Monday, February 26, 2018

Only The Strong Survive!

Following the Paris trial of the mutant known throughout the world as Magneto, the villain set aside his villainy for a time and became Headmaster of Xavier's School for Gifted Youngsters while Charles Xavier was off-world recovering from wounds he received during a brutal street mugging. It was a period of time when stories explored the character of Magneto as a less driven, less ruthless man whose tunnel vision had only allowed him to pursue an agenda that would force the human race to either recognize and submit to the race of homo superior, or suffer the consequences. With his new responsibilities as Headmaster, Magneto was forced to temper his hostility toward humans and instead work with both the X-Men and the school's young charges, the New Mutants, redirecting his energies towards their welfare while attempting to prove to heroes like the Avengers that he was a changed man.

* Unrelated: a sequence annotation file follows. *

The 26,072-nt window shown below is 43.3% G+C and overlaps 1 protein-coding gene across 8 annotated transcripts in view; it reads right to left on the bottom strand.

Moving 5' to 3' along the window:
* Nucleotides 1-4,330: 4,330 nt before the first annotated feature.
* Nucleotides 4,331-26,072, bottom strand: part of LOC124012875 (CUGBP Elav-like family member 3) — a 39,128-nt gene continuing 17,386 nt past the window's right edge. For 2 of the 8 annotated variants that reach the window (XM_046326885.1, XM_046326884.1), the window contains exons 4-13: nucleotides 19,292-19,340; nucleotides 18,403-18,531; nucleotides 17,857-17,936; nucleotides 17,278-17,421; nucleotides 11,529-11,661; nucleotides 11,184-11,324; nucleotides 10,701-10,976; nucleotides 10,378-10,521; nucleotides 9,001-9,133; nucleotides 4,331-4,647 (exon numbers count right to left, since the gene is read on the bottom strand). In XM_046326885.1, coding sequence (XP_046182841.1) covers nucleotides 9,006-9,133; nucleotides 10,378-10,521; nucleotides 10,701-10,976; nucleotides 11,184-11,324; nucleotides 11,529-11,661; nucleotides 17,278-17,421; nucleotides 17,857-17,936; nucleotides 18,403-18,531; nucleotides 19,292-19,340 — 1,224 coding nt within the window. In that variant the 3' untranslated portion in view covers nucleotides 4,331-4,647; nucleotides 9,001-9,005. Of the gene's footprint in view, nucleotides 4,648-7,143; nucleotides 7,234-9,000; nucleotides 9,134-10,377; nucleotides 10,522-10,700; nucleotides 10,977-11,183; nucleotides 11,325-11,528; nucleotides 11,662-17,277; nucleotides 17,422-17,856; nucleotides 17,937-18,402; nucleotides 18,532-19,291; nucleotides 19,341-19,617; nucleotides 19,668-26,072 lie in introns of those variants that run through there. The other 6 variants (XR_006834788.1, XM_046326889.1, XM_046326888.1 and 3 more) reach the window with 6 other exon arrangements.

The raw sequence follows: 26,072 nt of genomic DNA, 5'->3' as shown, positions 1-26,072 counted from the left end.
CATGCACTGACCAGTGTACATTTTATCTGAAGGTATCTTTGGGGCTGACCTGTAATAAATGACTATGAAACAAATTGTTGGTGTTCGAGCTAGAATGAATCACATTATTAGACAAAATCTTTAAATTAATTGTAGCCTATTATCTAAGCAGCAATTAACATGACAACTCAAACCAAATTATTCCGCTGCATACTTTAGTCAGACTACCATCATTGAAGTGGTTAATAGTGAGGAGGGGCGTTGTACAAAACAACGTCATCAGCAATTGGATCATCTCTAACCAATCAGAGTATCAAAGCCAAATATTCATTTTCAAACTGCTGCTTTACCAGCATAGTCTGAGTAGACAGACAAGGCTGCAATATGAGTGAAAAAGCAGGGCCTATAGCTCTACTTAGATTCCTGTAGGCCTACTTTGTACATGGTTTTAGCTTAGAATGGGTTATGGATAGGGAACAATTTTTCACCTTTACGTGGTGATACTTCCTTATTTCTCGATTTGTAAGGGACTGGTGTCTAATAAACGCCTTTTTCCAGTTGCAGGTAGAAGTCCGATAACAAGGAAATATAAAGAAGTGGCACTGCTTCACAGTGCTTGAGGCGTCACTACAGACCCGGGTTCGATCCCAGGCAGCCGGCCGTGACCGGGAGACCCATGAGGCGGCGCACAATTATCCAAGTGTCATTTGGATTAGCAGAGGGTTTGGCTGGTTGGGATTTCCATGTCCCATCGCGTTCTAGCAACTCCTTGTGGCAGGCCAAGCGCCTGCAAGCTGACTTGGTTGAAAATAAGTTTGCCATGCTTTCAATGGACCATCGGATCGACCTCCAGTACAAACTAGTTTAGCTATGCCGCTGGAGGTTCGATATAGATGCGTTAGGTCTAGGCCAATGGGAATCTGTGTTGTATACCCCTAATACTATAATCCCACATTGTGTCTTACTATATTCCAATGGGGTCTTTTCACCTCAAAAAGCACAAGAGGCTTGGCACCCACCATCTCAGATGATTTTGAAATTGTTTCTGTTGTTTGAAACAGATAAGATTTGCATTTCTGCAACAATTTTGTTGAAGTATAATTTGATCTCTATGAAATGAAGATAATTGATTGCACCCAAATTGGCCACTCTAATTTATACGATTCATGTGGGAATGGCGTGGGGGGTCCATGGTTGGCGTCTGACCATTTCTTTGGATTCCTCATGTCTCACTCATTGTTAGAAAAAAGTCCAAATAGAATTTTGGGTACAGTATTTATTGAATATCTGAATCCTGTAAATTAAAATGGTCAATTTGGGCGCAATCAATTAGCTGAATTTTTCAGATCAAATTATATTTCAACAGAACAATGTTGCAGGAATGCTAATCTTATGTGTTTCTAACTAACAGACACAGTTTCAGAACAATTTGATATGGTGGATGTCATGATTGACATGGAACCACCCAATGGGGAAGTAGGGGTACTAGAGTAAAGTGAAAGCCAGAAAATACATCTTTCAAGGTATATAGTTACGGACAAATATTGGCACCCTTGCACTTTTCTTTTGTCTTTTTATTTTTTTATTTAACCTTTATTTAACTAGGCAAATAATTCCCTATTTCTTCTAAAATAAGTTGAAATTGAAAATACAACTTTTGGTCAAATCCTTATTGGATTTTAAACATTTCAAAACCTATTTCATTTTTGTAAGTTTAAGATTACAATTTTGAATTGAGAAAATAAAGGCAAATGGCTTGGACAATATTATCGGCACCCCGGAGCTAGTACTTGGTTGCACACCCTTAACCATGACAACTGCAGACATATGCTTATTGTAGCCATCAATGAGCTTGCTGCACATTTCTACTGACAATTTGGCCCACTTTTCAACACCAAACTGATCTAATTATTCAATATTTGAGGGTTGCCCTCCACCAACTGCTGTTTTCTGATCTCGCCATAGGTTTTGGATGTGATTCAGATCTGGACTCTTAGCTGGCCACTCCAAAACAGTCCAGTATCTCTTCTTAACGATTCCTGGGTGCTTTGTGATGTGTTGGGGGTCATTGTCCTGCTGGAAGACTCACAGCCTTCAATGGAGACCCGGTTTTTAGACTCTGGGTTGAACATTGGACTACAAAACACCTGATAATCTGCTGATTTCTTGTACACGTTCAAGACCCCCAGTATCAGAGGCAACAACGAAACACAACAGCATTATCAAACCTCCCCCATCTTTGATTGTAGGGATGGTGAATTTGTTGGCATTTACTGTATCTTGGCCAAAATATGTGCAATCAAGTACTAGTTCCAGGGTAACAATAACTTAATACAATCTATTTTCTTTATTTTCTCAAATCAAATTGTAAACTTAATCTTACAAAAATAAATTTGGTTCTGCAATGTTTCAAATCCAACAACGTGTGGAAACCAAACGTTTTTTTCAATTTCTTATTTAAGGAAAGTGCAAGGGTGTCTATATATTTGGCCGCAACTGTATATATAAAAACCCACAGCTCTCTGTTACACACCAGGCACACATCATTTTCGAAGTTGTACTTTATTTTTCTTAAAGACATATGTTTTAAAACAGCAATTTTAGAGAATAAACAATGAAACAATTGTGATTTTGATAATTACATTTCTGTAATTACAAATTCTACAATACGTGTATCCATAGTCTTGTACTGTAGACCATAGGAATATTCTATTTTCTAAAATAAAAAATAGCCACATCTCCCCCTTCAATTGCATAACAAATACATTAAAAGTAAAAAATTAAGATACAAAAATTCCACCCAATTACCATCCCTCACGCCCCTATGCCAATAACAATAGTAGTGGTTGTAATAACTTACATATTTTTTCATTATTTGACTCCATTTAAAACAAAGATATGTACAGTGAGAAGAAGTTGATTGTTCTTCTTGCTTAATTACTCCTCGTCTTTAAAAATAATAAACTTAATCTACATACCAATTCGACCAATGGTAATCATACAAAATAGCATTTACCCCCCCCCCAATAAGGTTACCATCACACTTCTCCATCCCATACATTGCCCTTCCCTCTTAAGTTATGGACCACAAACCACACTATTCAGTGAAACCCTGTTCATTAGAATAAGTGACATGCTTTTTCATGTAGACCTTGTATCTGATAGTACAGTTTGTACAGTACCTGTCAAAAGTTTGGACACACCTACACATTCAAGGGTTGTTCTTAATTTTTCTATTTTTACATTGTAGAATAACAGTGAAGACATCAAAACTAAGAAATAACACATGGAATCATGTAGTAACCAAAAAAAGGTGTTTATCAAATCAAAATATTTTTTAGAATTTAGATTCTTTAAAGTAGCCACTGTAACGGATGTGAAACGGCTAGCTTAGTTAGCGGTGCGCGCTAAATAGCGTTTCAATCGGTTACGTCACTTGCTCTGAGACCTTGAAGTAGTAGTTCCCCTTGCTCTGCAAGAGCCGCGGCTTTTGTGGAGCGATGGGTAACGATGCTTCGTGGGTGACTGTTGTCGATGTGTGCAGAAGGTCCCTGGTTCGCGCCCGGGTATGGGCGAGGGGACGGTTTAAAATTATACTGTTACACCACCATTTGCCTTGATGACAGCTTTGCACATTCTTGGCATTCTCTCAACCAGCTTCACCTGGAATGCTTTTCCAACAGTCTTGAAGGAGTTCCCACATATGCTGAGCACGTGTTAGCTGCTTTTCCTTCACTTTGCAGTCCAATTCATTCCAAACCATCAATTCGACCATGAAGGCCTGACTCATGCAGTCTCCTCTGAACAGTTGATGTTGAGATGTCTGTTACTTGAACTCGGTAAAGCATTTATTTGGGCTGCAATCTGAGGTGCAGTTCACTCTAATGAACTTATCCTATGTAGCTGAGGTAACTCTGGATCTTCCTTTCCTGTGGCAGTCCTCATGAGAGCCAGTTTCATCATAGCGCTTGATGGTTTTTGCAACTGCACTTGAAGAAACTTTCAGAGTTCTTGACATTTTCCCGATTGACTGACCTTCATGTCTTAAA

Yet once Magneto had settled into his new role, there were no doubt a few of us who were surprised to see how quickly "changed" eventually came to mean "tamed," a word that was once considered unthinkable in association with the Master of Magnetism.

Ms. Hunter refers to a storyline where the New Mutants were missing and presumed dead by some; yet you've never seem a calmer Headmaster, nor a calmer former archcriminal whose reprisals had at one time been both immediate and terrifying.